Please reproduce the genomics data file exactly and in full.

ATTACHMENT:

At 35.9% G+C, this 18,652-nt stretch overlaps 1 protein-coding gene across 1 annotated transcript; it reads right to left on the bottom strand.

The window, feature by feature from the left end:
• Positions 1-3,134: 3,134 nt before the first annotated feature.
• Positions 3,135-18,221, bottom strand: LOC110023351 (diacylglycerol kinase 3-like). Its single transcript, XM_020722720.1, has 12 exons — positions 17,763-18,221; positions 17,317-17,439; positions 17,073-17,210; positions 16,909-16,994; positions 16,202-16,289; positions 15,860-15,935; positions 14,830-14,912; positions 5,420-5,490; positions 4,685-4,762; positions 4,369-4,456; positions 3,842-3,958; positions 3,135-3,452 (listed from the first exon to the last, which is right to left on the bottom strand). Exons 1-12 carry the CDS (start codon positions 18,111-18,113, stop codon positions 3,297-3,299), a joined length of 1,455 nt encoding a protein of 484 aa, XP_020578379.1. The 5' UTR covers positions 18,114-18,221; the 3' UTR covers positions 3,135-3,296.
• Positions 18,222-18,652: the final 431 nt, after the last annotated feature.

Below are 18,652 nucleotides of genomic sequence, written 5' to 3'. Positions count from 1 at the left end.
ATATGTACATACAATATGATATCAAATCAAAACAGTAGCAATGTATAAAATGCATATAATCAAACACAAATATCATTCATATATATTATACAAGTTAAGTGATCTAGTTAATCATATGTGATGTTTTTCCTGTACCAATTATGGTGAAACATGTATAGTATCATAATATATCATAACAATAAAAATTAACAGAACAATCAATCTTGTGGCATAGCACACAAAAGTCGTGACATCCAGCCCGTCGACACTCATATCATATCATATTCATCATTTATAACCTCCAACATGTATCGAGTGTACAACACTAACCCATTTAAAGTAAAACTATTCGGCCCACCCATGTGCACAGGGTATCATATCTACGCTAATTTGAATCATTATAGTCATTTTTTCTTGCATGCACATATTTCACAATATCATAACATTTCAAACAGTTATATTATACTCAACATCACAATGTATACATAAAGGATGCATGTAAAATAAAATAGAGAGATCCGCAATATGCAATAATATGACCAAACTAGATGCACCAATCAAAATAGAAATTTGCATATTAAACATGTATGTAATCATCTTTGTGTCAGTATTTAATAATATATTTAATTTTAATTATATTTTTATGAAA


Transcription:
At 35.9% G+C, this 18,652-nt stretch overlaps 1 protein-coding gene across 1 annotated transcript; it reads right to left on the bottom strand.

The window, feature by feature from the left end:
• Positions 1-3,134: 3,134 nt before the first annotated feature.
• Positions 3,135-18,221, bottom strand: LOC110023351 (diacylglycerol kinase 3-like). Its single transcript, XM_020722720.1, has 12 exons — positions 17,763-18,221; positions 17,317-17,439; positions 17,073-17,210; positions 16,909-16,994; positions 16,202-16,289; positions 15,860-15,935; positions 14,830-14,912; positions 5,420-5,490; positions 4,685-4,762; positions 4,369-4,456; positions 3,842-3,958; positions 3,135-3,452 (listed from the first exon to the last, which is right to left on the bottom strand). Exons 1-12 carry the CDS (start codon positions 18,111-18,113, stop codon positions 3,297-3,299), a joined length of 1,455 nt encoding a protein of 484 aa, XP_020578379.1. The 5' UTR covers positions 18,114-18,221; the 3' UTR covers positions 3,135-3,296.
• Positions 18,222-18,652: the final 431 nt, after the last annotated feature.

Below are 18,652 nucleotides of genomic sequence, written 5' to 3'. Positions count from 1 at the left end.
ATATGTACATACAATATGATATCAAATCAAAACAGTAGCAATGTATAAAATGCATATAATCAAACACAAATATCATTCATATATATTATACAAGTTAAGTGATCTAGTTAATCATATGTGATGTTTTTCCTGTACCAATTATGGTGAAACATGTATAGTATCATAATATATCATAACAATAAAAATTAACAGAACAATCAATCTTGTGGCATAGCACACAAAAGTCGTGACATCCAGCCCGTCGACACTCATATCATATCATATTCATCATTTATAACCTCCAACATGTATCGAGTGTACAACACTAACCCATTTAAAGTAAAACTATTCGGCCCACCCATGTGCACAGGGTATCATATCTACGCTAATTTGAATCATTATAGTCATTTTTTCTTGCATGCACATATTTCACAATATCATAACATTTCAAACAGTTATATTATACTCAACATCACAATGTATACATAAAGGATGCATGTAAAATAAAATAGAGAGATCCGCAATATGCAATAATATGACCAAACTAGATGCACCAATCAAAATAGAAATTTGCATATTAAACATGTATGTAATCATCTTTGTGTCAGTATTTAATAATATATTTAATTTTAATTATATTTTTATGAAA